Victorian Liberals to fight planning process on social housing building blitz

The Victorian Liberals are fighting an Andrews government decision that has stripped local councils of their power to make planning decisions on the construction of thousands of new social housing units.

The state government late last year announced it would assess and approve all 12,000 homes it plans to build over the next four years under its $5.3 billion social housing blitz, drawing the ire of some of Melbourne’s most affluent councils.

Opposition planning spokesman Tim Smith said the government was running “tawdry old-fashioned class warfare”. Credit:Paul Jeffers

The Opposition’s leader in the upper house, David Davis, will move a motion on Wednesday morning to revoke the government decision, however, it remains unclear whether the Coalition has the support of at least nine crossbench MPs required to pass the motion.

Opposition planning spokesman Tim Smith, who is also the member for Kew, said the changes had concerned residents, who would effectively be powerless to stop developments in their neighbourhoods or have a say on planning applications.

“Local people have a right to decide what’s built in their local area and they have a right to have their voice heard by local councils,” Mr Smith said.

Housing Minister Richard Wynne last year said his government’s decision would fast-track the application process by up to 15 months, and that housing providers would still be required to consult with councils and communities, and appeal rights to the Victorian Civil and Administrative Tribunal would remain.

Mr Wynne slammed the Opposition’s motion, describing it as “shameful”, and said it was a test for Michael O’Brien’s leadership.

“This is moral and economic vandalism from the Liberals. Our amendment will make it quicker and easier for us to deliver new homes for people who need it most and create Victorian jobs – yet they’re trying to block it,” Mr Wynne said.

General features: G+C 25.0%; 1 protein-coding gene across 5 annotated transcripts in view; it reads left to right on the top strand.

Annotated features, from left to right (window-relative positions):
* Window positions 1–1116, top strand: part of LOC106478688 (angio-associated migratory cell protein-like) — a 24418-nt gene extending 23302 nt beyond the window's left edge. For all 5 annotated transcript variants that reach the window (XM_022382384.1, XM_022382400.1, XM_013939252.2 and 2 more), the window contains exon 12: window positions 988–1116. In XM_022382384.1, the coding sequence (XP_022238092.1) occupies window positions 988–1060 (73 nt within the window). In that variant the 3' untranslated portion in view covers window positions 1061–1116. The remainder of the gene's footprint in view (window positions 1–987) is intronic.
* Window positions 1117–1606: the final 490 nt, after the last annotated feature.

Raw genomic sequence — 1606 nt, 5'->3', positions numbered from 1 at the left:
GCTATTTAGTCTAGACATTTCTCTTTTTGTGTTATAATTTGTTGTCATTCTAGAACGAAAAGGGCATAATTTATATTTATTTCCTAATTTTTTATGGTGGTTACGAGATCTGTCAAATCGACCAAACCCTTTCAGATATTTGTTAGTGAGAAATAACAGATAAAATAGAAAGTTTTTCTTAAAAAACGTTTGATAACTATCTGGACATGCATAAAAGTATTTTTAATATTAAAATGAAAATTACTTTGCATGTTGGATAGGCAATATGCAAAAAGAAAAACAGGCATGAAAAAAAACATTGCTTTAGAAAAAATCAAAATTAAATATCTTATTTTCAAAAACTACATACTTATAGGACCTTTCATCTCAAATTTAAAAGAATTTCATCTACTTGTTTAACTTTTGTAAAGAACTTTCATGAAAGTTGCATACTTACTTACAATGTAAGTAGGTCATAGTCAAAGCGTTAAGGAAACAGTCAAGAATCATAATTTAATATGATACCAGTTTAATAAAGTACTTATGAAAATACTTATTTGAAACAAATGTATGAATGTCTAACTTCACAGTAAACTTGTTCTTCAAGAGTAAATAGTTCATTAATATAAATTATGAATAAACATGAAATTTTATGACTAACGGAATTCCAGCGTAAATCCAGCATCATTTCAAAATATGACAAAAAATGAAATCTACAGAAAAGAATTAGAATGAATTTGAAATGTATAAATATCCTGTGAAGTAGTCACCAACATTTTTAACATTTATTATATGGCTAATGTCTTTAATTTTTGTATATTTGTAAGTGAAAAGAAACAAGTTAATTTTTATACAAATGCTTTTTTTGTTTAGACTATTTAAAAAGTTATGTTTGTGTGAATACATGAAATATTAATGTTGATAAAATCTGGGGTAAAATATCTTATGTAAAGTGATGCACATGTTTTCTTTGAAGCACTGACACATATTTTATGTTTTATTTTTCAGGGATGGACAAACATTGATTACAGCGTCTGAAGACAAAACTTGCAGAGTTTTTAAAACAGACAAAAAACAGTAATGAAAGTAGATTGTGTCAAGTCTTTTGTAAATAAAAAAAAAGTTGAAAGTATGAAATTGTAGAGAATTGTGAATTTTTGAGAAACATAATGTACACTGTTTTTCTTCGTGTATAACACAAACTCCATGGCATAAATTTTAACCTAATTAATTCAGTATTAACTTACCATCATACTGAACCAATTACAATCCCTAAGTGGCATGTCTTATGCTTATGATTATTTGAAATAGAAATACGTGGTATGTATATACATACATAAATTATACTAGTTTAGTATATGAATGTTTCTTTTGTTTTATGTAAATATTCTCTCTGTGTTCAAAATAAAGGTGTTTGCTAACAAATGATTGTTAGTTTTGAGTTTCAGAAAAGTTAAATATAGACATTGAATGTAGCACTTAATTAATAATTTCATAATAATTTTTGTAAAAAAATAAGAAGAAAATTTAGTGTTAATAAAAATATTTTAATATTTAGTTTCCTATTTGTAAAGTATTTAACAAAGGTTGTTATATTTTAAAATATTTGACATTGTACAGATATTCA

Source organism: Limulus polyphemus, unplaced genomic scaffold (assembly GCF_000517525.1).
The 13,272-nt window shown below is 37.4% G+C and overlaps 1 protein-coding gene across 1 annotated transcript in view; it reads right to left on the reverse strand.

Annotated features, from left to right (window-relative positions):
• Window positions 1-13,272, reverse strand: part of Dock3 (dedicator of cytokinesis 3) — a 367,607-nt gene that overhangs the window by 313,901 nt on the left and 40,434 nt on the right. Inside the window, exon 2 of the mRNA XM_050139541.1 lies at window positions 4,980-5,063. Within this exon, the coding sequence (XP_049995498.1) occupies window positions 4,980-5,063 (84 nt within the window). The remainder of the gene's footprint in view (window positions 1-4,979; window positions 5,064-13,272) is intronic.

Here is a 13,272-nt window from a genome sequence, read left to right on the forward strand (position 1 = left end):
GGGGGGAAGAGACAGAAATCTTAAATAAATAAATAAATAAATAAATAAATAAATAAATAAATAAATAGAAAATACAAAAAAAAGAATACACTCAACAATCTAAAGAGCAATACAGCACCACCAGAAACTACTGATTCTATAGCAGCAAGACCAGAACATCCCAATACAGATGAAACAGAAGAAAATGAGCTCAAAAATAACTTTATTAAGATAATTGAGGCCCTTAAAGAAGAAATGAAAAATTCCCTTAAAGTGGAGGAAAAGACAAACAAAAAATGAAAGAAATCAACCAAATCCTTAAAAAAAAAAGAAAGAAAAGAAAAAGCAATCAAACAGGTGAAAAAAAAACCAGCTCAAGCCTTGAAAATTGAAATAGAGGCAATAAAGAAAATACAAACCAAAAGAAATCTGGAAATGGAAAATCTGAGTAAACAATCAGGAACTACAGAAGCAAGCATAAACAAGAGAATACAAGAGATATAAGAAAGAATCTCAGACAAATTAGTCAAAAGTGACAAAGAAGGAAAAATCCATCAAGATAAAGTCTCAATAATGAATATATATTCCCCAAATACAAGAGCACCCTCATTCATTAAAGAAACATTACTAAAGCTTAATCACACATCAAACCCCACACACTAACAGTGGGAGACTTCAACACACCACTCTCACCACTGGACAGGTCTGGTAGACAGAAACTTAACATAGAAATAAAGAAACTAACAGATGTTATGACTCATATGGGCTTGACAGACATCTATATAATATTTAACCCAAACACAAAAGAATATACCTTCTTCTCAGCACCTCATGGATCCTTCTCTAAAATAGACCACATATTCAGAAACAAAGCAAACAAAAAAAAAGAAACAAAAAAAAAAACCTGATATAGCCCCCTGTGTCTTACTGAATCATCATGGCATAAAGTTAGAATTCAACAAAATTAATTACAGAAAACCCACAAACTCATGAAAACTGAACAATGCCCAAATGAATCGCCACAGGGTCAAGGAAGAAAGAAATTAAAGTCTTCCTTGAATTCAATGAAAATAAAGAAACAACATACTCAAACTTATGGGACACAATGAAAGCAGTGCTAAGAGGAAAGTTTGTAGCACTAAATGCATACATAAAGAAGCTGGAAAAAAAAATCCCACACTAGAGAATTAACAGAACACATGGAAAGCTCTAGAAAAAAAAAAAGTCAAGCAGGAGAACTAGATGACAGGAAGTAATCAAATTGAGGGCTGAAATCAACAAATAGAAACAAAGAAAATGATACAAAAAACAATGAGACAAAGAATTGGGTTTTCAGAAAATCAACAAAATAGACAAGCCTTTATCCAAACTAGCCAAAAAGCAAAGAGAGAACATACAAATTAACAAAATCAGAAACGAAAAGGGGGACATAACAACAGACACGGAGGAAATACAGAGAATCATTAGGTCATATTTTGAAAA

“The Liberals always say they oppose red tape but now they’re trying as hard as they can to preserve it and make it harder to build new homes Victorians need – it’s more evidence they just oppose everything and stand for nothing.”

Under the changes, Energy and Environment Minister Lily D’Ambrosio would take responsibility for planning decisions to prevent any conflict of interest Mr Wynne might have, given he is also the Planning Minister.

However, Borondoora and Stonnington councils, as well as the Municipal Association of Victoria, have expressed concerns residents would not be able to have a “meaningful opportunity” to influence decisions.

Mr Smith said the government was attempting to “ram” through planning applications shrouded in secrecy and ignore the concerns of local communities.

“Local councils and local residents are quite concerned that they’re not going to have a say on what public and social housing is going to be built in their area,” Mr Smith said.

“Labor can dog whistle, running these tawdry old-fashioned class war arguments, but at the end of the day you can’t dismiss the fact you’re going to be ignoring the wishes of local residents.”

Premier Daniel Andrews last year said the fast-tracked process was required because many Victorians, estimated to be more than 100,000 by a tenants’ association, were waiting for home. He said the accelerated process would also aid the construction sector that was badly hit by coronavirus lockdowns.

Mr Wynne in November announced a massive $5.3 billion boost to social housing to tackle homelessness and create construction jobs in the biggest single spend on social housing in the state’s history.

Public housing makes up 1.9 per cent of Victoria’s total housing stock, the lowest of any Australian state, compared with an average of 4.6 per cent across OECD countries.

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